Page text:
A spate of IPOs and investor hunger for technology growth stocks with little or no current profits have triggered murmurs of another tech bubble, even though the Nasdaq is still about 20% below its all-time high.
“Fifteen years ago, we were in a massive tech-stock bubble. Some people are pointing to evidence we’re already in another tech bubble now,” writes Kevin Kelleher for Time. “Others are certain we’re nowhere near the insane investing we saw in 1999. It’s possible they can both be right.”
After peaking in March 2000, the Nasdaq lost nearly 80% of its value during the dot-com crash before bottoming out in October 2002.
Currently, the Nasdaq is down about 5% from its recent March 5 high. While the S&P 500 and Dow have broken out to all-time highs, the Nasdaq is still below its 2000 peak.
From a technical perspective, Chartoftheday.com notes that the Nasdaq has just broken below support of its 17-month uptrend channel.
The Nasdaq Composite Index closed Wednesday at about 4,184, while the all-time closing high was just shy of 5,049 set on March 10, 2000.
The tech-heavy index posted a total return of about 38% in 2013 to outperform the S&P 500, although the Nasdaq is lagging so far this year. Recent weakness in high-momentum names and social-media stocks in particular have weighed on the tech sector.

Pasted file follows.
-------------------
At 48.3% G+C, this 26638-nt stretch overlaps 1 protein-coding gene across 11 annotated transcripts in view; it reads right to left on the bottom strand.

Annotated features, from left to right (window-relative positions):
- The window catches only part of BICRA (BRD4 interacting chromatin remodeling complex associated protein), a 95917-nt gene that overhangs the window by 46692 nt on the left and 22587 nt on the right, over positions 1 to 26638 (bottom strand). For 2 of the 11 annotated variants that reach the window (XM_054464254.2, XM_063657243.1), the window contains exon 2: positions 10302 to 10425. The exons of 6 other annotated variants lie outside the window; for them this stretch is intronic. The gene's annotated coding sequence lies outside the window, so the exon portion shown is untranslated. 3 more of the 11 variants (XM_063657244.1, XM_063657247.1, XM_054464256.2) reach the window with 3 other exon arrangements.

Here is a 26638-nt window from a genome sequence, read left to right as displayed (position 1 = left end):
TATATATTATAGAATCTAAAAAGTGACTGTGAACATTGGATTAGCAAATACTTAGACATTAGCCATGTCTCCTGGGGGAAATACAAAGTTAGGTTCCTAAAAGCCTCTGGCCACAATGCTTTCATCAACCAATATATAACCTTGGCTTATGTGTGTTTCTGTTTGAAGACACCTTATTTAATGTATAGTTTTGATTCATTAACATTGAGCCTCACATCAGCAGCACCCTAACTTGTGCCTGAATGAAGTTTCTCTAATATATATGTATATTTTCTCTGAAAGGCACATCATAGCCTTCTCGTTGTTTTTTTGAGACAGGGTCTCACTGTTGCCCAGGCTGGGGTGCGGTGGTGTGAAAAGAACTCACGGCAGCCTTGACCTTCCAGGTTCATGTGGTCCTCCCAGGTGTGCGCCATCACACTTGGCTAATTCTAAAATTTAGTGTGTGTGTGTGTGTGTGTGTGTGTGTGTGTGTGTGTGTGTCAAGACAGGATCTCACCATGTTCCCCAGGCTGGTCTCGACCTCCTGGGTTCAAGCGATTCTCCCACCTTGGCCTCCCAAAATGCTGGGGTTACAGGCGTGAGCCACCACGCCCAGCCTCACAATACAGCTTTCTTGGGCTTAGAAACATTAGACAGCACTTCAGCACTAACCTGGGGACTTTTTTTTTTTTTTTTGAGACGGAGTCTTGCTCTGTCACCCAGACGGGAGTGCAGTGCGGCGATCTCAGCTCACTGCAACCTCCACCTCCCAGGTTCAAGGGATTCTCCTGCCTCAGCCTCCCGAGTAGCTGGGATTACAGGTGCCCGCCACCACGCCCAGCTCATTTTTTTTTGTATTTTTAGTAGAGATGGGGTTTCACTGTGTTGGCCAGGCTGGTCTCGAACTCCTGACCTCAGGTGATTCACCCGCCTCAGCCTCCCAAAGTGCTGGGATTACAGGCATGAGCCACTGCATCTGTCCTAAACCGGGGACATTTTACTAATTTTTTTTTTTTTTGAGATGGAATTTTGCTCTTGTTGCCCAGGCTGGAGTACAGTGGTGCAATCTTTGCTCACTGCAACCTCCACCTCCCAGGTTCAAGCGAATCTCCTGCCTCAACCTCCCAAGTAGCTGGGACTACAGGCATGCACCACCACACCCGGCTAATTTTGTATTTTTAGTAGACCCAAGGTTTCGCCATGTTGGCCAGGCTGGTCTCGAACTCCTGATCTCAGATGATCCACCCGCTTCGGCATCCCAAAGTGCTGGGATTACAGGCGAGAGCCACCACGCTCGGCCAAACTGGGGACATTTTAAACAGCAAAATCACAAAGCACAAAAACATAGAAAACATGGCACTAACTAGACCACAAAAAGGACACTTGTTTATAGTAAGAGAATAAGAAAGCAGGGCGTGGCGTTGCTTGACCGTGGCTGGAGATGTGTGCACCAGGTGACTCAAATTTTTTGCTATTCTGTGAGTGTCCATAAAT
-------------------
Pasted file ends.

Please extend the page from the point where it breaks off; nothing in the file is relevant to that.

Kelleher concludes that the current market for tech stocks is not in a bubble like the dot-com or real estate bubbles of the past two decades.
“But it may well be in the early stages of a bubble marked by irrational investments, a bubble that could easily expand out of control if smart people keep rationalizing away the early warning signs,” he writes.
“And there are warning signs, whether it’s a growing tolerance of insanely priced IPOs and M&A deals, or the return of spurious metrics like revenue per user, or even a piece of junk mail touting an unwise stock investment,” Kelleher adds. “Such early signs are kindling that, if left to gather, can make for a bonfire later on. No, it’s not 1999 at all. But it may well be 1998 – or something a lot like it.”
DISCLAIMER: The information in this material is not intended to be personalized financial advice and should not be solely relied on for making financial decisions. Past performance is no guarantee of future results.
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